Forrester’s 2023 Singapore Banking CX Index: Faced With Economic Headwinds, Overall CX Quality Declines
Citibank reclaims the top spot due to its laser focus on delivering emotionally positive experiences
Forrester’s (Nasdaq: FORR) 2023 Singapore Banking Customer Experience Index (CX Index™) reveals an overall decline in CX quality amongst multichannel banks, resulting in mixed results and a reshuffle of the rankings. According to this year’s CX Index rankings, Citibank and DBS Bank improved their CX scores; Standard Chartered, OCBC Bank, and United Overseas Bank (UOB) saw their scores decline; and HSBC appeared on the CX Index for the first time. Citibank regained the lead in the CX Index rankings after improving its CX performance by investing heavily in a voice-of-the-customer program to infuse customer feedback into its service design, employee training, and targeted CX improvements.
Sharp rises in inflation and living costs are making it harder for Singaporean banks to deliver quality CX that meets the needs and expectations of their customers and earn their loyalty. In addition, the banking industry suffers from a lack of differentiation, with just a 5.7-point (on a 100-point scale) gap separating the leader and the last-placed bank, indicating that the state of CX in Singapore’s banking sector has reached a stalemate, with customers rating it as “poor” or just “OK.” Finally, the quality of physical CX (58.5 points) was rated the lowest, compared to digital-only CX (61.0 points) and hybrid CX (63.1 points).
“There is a common misconception in banking that customers universally prefer digital experiences and are ready to abandon physical channels,” said Dane Anderson, SVP of international research and product at Forrester. “While investing in digital experiences was a necessity during COVID-19, by overpivoting to focus on digital channels, banks in Singapore risk losing service capacity and neglecting the service quality in physical channels like call centers and branches. This may result in disappointment and frustration, the two emotions that harm customer loyalty the most.”
Forrester’s CX Index surveys show that how an experience makes customers feel has a bigger influence on their loyalty to a brand than the effectiveness or ease of those experiences. Among customers of Singapore’s banking industry who felt happy and valued, 79% and 76%, respectively, say they will stay with their bank; 72% and 71% will pay more for products; and 67% and 69% will advocate for the brand.
Based on a survey of more than 1,800 customers in Singapore, Forrester’s Singapore Banking CX Index benchmarks the customer experience quality of six multichannel banking brands to determine how they perceive their experiences and how CX drives their loyalty.
This year’s Singapore Customer Experience Index (CX Index™) study reveals several important findings:
CX quality among Singapore’s banks slightly dipped. The overall quality of banking experiences has slightly dropped since 2022, with the industry-average CX score sliding from 62.0 to 61.3 points on our 100-point scale. Brand-level CX scores were distributed across the “Poor” and “OK” categories. Our analysis also showed that negative CX perceptions outnumbered positive ones, as 49% of banking customers rated their experiences as poor or very poor, compared to 36% who rated their experiences as good or excellent.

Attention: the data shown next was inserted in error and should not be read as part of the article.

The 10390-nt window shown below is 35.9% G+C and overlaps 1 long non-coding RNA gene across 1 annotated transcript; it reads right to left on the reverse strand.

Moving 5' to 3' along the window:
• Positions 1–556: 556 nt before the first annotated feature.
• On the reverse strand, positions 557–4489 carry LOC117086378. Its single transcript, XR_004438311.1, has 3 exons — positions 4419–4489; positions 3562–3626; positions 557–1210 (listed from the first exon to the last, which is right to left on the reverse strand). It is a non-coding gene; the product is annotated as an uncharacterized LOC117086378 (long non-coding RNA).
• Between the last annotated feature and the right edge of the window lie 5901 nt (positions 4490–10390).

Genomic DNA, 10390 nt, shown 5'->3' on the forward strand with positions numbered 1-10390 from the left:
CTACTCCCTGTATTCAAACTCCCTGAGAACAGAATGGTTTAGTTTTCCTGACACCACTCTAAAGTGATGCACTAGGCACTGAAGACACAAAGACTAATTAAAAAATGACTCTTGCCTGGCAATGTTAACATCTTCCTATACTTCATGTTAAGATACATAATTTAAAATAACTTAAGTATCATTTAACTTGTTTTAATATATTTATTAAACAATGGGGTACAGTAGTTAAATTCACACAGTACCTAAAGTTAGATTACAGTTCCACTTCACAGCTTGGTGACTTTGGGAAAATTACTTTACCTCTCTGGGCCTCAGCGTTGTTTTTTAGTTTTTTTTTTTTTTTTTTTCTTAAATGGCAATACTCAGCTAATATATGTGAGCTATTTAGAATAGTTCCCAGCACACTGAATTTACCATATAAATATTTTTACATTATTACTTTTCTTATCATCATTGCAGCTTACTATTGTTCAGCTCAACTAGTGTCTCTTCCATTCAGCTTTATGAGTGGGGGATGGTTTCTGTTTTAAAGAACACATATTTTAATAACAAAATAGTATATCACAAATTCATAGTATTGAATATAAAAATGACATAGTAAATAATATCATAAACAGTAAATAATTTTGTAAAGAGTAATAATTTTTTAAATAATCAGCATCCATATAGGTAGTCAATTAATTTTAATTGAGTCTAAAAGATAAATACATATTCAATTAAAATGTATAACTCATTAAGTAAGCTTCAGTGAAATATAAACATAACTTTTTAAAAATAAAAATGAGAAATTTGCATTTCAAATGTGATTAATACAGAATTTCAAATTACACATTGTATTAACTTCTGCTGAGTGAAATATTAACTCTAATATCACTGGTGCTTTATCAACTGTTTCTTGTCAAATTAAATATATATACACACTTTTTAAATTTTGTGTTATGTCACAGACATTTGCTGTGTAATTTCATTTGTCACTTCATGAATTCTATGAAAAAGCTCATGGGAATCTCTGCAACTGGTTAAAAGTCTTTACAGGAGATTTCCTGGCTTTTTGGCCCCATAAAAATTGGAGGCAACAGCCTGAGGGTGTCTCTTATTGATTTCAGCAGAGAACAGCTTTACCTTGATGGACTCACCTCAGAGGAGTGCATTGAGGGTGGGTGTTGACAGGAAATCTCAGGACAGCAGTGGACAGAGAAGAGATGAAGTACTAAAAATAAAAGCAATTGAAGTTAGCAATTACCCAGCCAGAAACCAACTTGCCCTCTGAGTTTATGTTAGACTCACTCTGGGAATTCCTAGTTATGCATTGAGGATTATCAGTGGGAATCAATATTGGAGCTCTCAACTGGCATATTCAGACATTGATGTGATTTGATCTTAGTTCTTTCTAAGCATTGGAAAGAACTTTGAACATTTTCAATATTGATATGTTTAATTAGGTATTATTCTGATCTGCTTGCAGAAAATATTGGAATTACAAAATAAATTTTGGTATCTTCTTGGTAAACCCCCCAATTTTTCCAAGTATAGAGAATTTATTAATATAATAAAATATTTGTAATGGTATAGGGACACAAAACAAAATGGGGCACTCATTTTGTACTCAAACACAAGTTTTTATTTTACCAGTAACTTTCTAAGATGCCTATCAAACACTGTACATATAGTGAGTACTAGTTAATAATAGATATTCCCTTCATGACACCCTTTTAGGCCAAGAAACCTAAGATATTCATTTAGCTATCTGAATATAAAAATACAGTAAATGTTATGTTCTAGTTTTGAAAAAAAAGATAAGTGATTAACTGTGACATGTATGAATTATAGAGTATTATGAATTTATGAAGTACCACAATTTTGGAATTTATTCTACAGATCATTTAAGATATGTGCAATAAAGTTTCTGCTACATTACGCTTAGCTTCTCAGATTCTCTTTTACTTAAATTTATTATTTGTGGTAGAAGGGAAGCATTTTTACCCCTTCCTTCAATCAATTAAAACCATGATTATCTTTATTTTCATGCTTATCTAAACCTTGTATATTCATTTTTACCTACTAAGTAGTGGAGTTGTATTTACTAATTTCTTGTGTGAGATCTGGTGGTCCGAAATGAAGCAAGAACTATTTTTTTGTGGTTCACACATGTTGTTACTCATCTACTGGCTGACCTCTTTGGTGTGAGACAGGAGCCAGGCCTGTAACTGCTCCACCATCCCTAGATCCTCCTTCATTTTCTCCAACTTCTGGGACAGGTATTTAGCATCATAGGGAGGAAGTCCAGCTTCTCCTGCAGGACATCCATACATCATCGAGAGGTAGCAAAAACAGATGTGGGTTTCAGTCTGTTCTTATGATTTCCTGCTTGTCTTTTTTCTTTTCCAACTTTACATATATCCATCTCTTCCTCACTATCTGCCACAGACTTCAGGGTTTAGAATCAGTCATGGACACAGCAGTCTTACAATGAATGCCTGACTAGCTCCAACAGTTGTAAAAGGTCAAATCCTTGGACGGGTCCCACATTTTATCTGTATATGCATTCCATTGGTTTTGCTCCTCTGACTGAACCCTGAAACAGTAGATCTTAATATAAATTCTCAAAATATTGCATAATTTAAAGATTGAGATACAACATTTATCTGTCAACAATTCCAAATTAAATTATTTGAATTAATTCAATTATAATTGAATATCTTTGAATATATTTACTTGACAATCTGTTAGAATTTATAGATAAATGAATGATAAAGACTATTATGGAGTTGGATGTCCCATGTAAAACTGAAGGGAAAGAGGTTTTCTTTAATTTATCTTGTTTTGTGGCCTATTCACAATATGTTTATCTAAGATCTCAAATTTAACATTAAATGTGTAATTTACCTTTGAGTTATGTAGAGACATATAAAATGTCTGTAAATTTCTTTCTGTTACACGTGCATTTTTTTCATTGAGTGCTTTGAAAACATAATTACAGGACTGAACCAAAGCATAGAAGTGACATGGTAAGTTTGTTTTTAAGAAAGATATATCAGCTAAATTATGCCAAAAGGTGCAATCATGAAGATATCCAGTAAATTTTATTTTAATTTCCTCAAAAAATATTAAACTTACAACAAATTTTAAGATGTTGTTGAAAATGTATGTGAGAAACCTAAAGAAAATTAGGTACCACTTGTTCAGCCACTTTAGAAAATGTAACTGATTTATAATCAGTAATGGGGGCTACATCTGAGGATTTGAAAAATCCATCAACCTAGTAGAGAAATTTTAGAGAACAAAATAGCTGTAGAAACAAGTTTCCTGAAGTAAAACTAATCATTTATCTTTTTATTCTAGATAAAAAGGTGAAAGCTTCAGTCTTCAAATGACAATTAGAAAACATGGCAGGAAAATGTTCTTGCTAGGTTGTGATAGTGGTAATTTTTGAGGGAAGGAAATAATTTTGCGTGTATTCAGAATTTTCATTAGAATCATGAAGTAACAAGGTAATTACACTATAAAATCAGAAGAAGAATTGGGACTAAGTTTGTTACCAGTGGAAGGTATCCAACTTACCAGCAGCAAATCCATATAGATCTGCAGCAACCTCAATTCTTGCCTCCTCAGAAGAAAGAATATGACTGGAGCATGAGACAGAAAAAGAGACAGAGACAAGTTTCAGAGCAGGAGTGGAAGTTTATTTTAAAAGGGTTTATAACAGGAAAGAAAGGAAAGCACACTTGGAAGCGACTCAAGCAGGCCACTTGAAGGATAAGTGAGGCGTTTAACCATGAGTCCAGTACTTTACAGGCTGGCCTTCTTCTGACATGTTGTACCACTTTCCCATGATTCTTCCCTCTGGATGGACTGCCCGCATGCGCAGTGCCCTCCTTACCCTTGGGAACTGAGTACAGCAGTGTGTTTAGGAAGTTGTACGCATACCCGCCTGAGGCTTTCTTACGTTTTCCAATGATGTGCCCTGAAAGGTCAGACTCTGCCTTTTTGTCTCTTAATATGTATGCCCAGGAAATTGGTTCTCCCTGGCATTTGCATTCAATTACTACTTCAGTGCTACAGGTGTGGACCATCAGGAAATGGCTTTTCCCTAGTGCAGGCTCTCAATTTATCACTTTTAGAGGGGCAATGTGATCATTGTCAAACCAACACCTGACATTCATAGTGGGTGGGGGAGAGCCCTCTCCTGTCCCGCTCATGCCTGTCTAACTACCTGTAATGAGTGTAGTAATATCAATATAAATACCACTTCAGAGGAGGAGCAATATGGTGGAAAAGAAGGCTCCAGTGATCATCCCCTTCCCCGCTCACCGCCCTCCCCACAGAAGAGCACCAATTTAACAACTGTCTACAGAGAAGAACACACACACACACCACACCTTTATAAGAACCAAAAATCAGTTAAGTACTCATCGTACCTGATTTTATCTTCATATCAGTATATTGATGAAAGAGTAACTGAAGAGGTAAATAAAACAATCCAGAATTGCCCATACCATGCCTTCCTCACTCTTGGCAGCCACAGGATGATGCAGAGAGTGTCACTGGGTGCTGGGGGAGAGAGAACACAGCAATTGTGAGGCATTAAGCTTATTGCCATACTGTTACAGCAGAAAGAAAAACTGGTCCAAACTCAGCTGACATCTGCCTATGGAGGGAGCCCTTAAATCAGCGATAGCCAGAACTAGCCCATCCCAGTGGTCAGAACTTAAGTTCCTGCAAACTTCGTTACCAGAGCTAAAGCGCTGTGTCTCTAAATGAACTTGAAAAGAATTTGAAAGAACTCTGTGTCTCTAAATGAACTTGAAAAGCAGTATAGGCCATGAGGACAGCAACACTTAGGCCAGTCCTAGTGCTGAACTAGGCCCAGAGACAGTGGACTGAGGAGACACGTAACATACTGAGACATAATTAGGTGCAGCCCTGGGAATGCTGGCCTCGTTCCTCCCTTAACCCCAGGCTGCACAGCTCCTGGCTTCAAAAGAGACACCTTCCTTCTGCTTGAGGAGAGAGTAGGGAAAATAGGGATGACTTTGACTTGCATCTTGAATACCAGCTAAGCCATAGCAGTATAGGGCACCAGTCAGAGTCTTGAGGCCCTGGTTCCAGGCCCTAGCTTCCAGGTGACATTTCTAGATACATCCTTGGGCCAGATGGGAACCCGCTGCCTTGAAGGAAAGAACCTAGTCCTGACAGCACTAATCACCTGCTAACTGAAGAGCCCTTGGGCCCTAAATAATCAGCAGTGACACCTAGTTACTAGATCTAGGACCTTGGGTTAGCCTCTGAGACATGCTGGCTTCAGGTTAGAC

CX quality among Singapore’s auto and home insurers remained flat. Compared to last year, the industry-average CX score for home and auto insurance companies nudged up by a single decimal point, to 61.9. The brand-level CX scores were concentrated in the “OK” category. But the individual-level (customer) CX scores showed a notable gap between negative and positive CX perceptions, with 50% of insurance customers rating their experiences as poor or very poor compared to 35% who rated their experiences as good or excellent.
Citibank and AIG topped the CX rankings in their respective industries. The two American brands captured the lead position in our CX rankings this year, with Citibank (CX score of 64.5) and AIG (CX score of 64.2) outmatching their peers in their respective industries. While both firms enjoy a relatively small statistical advantage over their peers (i.e., a 0.7–1.7 point advantage over the second-ranked brand), both firms attributed their ongoing success in large part to significant investments they made last year in voice-of-the-customer (VoC) programs and customer engagement that helped to inform their CX improvement initiatives.
Hybrid CX outperformed both digital-only and physical-only CX. Hybrid experiences (i.e., when customers choose to interact with their providers using both digital and physical channels) were more positively rated than exclusively digital or physical experiences in both the banking and auto and home insurance sectors. In insurance, for example, hybrid CX received a score of 65.8 points, compared to 59.4 points for digital and 59.9 points for physical CX. In banking, hybrid CX received a score of 63.1 points, compared to 61 points for digital and 58.5 points for physical CX.
Emotions outweigh ease and effectiveness in relation to loyalty. The way customers feel after interacting with their bank or insurer is much more impactful to their sense of loyalty to a brand than either the ease or the effectiveness of the underlying interactions. As our data showed, customers who feel positive after their experience are substantially more inclined to remain as a customer of a brand (i.e., retention), to purchase additional products from that brand (i.e., enrichment), and to refer friends or family members to that brand (i.e., advocacy).
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